Organizers for the women’s Final Four in Minneapolis say their relationship with the hometown airline soured last month after Sun Country canceled the teams’ charter flights a week before takeoff.
Twin Cities-based Sun Country Airlines was supposed to shuttle the final four teams to and from Minneapolis-St. Paul International Airport last Monday and Tuesday — and then hold a welcome celebration at its airplane hangar.
But Wendy Blackshaw, CEO and president of Minnesota Sports and Events, said that after months of planning and discussions, the airline canceled a week before the teams’ arrivals.
Sun Country informed the planners that, due to an aircraft maintenance issue, the hangar wouldn’t be available, Blackshaw said.
The airline says it offered its headquarters building, which is adjacent to the hangar, as an alternative space for the welcome event, but the host committee told them it wasn’t large enough.
Sun Country said it had “discussed” providing the charter service for the teams with event organizers. “But given the peak travel season and our scheduled service, we were not able to add those charters,” said Wendy Burt, a spokeswoman for the airline.
March is Sun Country’s busiest month with Minnesota’s spring breakers clamoring for tickets to warmer destinations.
“The airlines are trying to meet all this demand right now and we had to prioritize our scheduled service,” Burt said, adding they didn’t want to confound people’s spring break plans.
When plans fell through, Minneapolis event organizers turned to Atlanta-based Delta Air Lines.
“We moved over to Delta and they did a phenomenal job,” Blackshaw said. “Delta bent over backwards to make the space really clean and nice, so we went in and decorated it. Their arrivals were awesome.”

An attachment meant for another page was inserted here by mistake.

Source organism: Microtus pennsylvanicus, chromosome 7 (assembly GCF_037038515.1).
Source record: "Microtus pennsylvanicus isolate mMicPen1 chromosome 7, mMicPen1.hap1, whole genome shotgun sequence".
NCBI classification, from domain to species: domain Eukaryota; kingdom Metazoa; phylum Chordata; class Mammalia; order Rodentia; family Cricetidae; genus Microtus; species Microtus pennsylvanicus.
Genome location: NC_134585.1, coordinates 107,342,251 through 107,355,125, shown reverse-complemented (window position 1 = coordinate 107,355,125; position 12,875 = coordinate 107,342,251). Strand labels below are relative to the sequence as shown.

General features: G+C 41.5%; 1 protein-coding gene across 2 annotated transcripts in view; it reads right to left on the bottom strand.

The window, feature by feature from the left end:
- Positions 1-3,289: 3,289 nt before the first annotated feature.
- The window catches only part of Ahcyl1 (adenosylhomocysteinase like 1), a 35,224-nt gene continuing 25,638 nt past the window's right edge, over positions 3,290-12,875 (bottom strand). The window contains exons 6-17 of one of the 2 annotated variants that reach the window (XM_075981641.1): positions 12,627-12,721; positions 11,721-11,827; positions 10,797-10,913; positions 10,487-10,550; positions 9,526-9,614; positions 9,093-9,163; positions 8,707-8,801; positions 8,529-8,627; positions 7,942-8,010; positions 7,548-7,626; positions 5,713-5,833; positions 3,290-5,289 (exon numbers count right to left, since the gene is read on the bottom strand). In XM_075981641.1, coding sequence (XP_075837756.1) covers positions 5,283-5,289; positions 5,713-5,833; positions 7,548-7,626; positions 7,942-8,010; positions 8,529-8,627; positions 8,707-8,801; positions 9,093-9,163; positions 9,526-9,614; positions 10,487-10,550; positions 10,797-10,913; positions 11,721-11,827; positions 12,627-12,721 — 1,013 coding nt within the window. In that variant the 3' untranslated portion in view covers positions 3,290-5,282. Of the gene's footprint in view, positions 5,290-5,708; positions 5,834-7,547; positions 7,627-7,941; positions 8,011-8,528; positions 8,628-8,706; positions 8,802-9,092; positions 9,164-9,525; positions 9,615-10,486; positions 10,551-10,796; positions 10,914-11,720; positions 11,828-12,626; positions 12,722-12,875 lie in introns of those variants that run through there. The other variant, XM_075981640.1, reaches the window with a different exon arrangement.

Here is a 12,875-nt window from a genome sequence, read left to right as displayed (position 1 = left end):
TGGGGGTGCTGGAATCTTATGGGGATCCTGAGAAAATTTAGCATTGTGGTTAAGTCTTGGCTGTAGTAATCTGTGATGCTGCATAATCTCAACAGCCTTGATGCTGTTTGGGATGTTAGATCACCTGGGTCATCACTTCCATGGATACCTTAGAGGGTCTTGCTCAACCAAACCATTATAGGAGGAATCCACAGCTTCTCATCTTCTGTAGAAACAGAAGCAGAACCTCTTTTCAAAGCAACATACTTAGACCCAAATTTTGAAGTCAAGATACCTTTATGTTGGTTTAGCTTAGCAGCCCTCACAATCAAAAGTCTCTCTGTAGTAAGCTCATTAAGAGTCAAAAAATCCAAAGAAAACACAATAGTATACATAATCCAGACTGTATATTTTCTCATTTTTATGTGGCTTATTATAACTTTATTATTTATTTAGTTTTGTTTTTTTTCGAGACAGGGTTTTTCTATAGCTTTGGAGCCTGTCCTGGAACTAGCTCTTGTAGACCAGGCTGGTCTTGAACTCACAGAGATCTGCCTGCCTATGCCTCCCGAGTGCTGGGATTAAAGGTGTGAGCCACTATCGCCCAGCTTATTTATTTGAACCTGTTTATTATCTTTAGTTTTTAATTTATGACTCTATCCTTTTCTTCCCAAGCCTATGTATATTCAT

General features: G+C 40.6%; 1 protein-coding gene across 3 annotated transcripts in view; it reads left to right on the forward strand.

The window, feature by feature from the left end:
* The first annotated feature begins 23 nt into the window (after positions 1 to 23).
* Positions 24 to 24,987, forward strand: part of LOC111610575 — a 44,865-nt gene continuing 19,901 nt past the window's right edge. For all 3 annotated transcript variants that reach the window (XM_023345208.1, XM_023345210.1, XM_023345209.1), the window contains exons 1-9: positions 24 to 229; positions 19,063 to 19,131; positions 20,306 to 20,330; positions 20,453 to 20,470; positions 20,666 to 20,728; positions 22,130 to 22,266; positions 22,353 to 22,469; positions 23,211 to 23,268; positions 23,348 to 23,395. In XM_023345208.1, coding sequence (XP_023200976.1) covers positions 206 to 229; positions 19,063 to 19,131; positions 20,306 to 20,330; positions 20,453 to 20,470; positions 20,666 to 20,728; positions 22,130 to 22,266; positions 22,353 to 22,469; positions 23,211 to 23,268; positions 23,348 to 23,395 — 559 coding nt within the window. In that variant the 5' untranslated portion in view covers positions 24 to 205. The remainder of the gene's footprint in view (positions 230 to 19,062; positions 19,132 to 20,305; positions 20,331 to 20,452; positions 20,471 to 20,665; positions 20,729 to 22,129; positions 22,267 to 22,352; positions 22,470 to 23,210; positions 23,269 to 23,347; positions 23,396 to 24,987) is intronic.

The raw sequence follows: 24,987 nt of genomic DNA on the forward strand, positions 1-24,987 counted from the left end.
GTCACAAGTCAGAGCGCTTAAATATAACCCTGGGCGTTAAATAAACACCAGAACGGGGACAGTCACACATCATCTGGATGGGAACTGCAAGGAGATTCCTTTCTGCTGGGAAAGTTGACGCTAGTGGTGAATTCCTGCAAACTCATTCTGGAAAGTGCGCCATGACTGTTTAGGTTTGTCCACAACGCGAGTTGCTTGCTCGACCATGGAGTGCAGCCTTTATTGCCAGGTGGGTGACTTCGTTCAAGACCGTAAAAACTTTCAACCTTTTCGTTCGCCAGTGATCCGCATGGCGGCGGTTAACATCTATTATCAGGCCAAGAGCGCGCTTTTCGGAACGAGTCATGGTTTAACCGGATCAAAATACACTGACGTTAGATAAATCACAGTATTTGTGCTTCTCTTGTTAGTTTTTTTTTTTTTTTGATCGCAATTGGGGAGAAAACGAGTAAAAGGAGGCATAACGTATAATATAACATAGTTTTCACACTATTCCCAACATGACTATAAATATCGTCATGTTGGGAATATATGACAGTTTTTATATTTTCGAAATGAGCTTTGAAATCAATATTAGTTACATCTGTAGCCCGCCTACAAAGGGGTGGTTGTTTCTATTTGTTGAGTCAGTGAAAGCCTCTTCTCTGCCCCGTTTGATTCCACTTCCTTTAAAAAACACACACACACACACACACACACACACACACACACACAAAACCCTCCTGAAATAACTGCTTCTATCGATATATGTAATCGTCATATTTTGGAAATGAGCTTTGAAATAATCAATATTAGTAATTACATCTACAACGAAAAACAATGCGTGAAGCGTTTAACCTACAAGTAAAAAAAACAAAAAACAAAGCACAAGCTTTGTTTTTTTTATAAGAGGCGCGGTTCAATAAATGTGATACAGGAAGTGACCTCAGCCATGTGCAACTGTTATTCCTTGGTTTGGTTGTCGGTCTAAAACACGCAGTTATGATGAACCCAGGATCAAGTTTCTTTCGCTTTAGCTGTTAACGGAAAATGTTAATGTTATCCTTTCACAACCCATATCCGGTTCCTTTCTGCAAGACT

Delta’s technical operations teams at MSP handled the women’s teams’ arrivals, said John Mazza, general manager of Delta’s MSP base maintenance.
“We were able to quickly pivot to accommodate flight arrangements for all four schools, and the Delta MSP team jumped into action to ensure the team’s experience was exactly what these elite athletes deserve,” Mazza said in a statement.
After landing, each team was taken for a 15-minute welcome at a decorated Delta hangar where Milwaukee Bucks DJ Shawna spun music.
By Tuesday last week, all Final Four teams were in town. They were: Connecticut, Louisville, South Carolina and Stanford.
Delta is the dominant carrier at MSP, accounting for more than 70% of all passenger traffic. Sun Country is a distant second with 10% of all passenger traffic at MSP.
The two airlines operate on different business models, which played a role in this kerfuffle.
Delta builds slack into its system — which typically translates into higher airfare — to accommodate for unexpected scheduling conflicts. This includes extra aircraft, people and time. Sun Country is able to keep fares low by running a lean operation with a tight schedule and staffing levels. This leaves little wiggle room for delays or maintenance setbacks.
The airline industry, in general, has struggled over the last six months to keep operations running smoothly and without disruption. The holidays saw a bevy of cancellations across multiple airlines with sick crew members and aircraft availability foiling plans.
Sun Country was founded as a charter airline before branching out into scheduled service — industry parlance for commercial air travel. The airline also runs a sizeable cargo business, including a major contract with Amazon.
Today, it is the leading charter airline for NCAA sports, flying more than 150 college sports teams in 2021, according to a recent securities filing. Apart from athletic teams, Sun Country is a frequent contractor for the US Department of Defense and private casinos.
More than 20% of its revenue comes from its charter business.
“We have valued the charter service we’ve provided in the past for the NCAA and hope to be able to partner with them again in the future,” the airline said in a statement.